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Contents - February 2004


Special Report
Learning early
Young learners are the staple student market for many language schools, arriving in masses during the summer months, expecting stimulating tuition and an excellent range of after-class activities. Gillian Evans looks at what makes a succesful language programme for juniors and examines some of the recent trends in the marketplace. These include the development of programmes catering for the whole family, as the overall age of children learning languages decreases.


Direction
Prestige products
Specialist language courses tend to appeal to niche markets only, but schools keen to expand their programmes and diversify their student base offer them. Aimed at those with a high level of language competence, these courses focus on professional sectors. Jane Vernon Smith reports.



City Focus
Paris playground
Paris is a popular city choice for students wanting to learn French, due to the variety of attractions it offers and its reputation as a cultural mecca. Bethan Norris finds out some of the city's most appealing attributes for students, including the many festivals held throughout the year.



Opinion

Choice abounds
Student choice about what and where to study is so much more varied now than it was 20 or 30 years ago and this is because of the ongoing development of the study abroad market. As more customers enter the marketplace, education providers start up in new locations or launch new programmes to better suit the potential needs of the client base, thus creating greater choice.

And as choice becomes greater, customers expect to use their choice in more empowering ways. They like to know what all the available options are and enjoy selecting a language school or programme that they believe is most appealing for them. Agents testify to this, although they note that clients still like to consult with an agency and ask their professional opinion before actually booking a course.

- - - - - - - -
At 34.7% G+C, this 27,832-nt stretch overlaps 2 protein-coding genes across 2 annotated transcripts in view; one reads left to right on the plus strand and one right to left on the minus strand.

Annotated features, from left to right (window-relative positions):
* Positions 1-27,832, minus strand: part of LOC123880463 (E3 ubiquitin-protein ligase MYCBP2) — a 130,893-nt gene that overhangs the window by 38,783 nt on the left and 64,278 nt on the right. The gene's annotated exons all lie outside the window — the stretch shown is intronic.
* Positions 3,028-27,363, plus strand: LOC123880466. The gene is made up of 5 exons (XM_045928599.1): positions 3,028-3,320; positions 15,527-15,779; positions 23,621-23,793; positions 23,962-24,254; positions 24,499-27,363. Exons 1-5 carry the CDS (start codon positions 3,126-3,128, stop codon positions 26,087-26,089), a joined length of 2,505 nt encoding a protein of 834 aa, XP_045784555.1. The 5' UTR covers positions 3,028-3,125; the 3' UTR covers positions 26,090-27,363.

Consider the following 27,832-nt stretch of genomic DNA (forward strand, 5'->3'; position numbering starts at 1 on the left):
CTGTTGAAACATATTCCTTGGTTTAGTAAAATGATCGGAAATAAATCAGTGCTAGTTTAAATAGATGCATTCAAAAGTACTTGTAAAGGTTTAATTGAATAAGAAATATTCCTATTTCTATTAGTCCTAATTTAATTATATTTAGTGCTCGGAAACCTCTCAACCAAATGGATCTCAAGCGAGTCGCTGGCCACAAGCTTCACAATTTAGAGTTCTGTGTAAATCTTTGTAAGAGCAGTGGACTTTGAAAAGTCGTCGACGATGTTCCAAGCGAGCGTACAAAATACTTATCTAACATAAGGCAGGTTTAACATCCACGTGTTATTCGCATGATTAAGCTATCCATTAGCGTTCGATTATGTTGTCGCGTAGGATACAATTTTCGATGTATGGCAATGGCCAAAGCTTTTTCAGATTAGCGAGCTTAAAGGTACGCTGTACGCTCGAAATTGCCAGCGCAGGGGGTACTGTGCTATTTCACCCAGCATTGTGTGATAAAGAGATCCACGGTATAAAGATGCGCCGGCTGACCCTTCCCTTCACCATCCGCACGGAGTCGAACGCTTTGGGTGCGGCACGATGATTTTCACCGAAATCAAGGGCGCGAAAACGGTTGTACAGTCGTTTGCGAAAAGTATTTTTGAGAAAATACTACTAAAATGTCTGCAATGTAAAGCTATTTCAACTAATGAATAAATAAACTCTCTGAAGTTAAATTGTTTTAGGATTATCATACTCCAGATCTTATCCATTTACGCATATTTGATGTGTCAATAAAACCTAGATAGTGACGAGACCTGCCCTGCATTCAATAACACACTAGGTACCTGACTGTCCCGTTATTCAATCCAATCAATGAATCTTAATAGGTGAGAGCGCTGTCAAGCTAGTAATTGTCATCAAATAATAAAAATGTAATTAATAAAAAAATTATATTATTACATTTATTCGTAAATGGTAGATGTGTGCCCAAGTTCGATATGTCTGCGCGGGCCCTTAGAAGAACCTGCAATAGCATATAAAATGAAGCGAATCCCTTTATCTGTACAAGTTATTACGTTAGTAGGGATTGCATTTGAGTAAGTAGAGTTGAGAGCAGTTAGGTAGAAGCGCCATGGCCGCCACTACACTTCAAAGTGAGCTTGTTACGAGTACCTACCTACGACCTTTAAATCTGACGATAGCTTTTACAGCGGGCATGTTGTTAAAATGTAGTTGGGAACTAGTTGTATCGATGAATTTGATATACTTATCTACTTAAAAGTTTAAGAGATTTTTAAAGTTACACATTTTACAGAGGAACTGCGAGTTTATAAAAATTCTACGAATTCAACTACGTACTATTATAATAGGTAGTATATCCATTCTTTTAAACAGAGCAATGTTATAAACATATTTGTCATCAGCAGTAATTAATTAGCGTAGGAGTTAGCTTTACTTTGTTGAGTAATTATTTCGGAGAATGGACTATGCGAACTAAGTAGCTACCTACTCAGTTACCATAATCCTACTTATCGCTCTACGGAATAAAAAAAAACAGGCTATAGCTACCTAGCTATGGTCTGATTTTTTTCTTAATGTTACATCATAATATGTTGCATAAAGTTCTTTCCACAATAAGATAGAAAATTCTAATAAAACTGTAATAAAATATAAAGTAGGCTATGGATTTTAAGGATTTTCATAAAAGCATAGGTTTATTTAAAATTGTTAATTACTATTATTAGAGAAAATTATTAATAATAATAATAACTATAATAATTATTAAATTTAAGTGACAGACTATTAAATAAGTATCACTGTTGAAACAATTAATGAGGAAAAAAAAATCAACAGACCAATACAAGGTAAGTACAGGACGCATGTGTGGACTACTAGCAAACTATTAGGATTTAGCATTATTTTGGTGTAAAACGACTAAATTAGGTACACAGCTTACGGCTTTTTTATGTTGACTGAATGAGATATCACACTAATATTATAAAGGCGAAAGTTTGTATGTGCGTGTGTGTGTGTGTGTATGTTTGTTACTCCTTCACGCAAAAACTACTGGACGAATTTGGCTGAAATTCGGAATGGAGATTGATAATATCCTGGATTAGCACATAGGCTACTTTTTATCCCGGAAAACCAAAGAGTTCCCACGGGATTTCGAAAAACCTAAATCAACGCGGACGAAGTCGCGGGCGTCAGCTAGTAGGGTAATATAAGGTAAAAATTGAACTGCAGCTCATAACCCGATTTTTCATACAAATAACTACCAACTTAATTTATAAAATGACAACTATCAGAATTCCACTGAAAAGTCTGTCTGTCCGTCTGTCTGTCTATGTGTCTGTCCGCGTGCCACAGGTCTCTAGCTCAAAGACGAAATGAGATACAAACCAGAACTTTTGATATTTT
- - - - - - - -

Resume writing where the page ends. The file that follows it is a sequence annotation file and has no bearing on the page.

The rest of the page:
As the market matures, clients may take a language course more regularly too, and they get to know first-hand about different types of programme and school. One school representative in the north of England says, 'Having had to compete against the (popular) south of England, we find now that students and agents are looking for different destinations'.

Reasons for more students wanting to study abroad encompass economic issues, political factors and social trends. Another factor that can have a significant effect on the marketplace is government legislation on language learning and attempts to introduce language learning into the national curriculum at a younger age.

As more governments around the world see the benefits of a linguistically competent workforce, language study has been introduced at seven or eight years old. This trend has meant a higher number of junior clients wanting to study overseas and gain advantage in their school studies. As a result, this sector has evolved, with parent and child study combinations being introduced, for example.

In English-speaking countries, there is a real danger that the populations will get left behind, as the rest of the world becomes more adept at multilingual skills and standards lower in English-speaking countries. Plans to allow 14-year-olds to stop studying languages in the UK have alarmed professionals and a study indicates that French and German may lose many British students in the future.